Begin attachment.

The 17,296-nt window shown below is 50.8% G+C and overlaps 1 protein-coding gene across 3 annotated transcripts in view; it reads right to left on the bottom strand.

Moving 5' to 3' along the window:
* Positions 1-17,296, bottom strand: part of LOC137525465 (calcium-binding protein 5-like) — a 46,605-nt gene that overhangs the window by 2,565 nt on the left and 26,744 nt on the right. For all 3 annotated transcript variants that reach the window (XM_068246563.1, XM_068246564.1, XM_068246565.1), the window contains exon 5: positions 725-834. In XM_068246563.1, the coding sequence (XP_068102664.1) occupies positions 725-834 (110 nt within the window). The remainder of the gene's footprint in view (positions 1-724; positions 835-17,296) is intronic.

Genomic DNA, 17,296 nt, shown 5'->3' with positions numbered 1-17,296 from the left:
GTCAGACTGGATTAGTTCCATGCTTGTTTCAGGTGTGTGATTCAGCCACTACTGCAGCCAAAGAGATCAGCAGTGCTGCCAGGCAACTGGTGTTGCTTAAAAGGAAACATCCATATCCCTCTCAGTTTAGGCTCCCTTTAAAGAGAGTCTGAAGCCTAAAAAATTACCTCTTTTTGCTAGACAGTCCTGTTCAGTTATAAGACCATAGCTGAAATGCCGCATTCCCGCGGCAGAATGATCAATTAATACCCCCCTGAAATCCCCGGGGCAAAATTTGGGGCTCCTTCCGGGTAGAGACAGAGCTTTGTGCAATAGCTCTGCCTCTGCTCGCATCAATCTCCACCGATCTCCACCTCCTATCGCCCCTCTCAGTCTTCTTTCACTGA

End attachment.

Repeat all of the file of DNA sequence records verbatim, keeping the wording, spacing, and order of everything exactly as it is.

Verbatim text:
The 17,296-nt window shown below is 50.8% G+C and overlaps 1 protein-coding gene across 3 annotated transcripts in view; it reads right to left on the bottom strand.

Moving 5' to 3' along the window:
* Positions 1-17,296, bottom strand: part of LOC137525465 (calcium-binding protein 5-like) — a 46,605-nt gene that overhangs the window by 2,565 nt on the left and 26,744 nt on the right. For all 3 annotated transcript variants that reach the window (XM_068246563.1, XM_068246564.1, XM_068246565.1), the window contains exon 5: positions 725-834. In XM_068246563.1, the coding sequence (XP_068102664.1) occupies positions 725-834 (110 nt within the window). The remainder of the gene's footprint in view (positions 1-724; positions 835-17,296) is intronic.

Genomic DNA, 17,296 nt, shown 5'->3' with positions numbered 1-17,296 from the left:
GTCAGACTGGATTAGTTCCATGCTTGTTTCAGGTGTGTGATTCAGCCACTACTGCAGCCAAAGAGATCAGCAGTGCTGCCAGGCAACTGGTGTTGCTTAAAAGGAAACATCCATATCCCTCTCAGTTTAGGCTCCCTTTAAAGAGAGTCTGAAGCCTAAAAAATTACCTCTTTTTGCTAGACAGTCCTGTTCAGTTATAAGACCATAGCTGAAATGCCGCATTCCCGCGGCAGAATGATCAATTAATACCCCCCTGAAATCCCCGGGGCAAAATTTGGGGCTCCTTCCGGGTAGAGACAGAGCTTTGTGCAATAGCTCTGCCTCTGCTCGCATCAATCTCCACCGATCTCCACCTCCTATCGCCCCTCTCAGTCTTCTTTCACTGA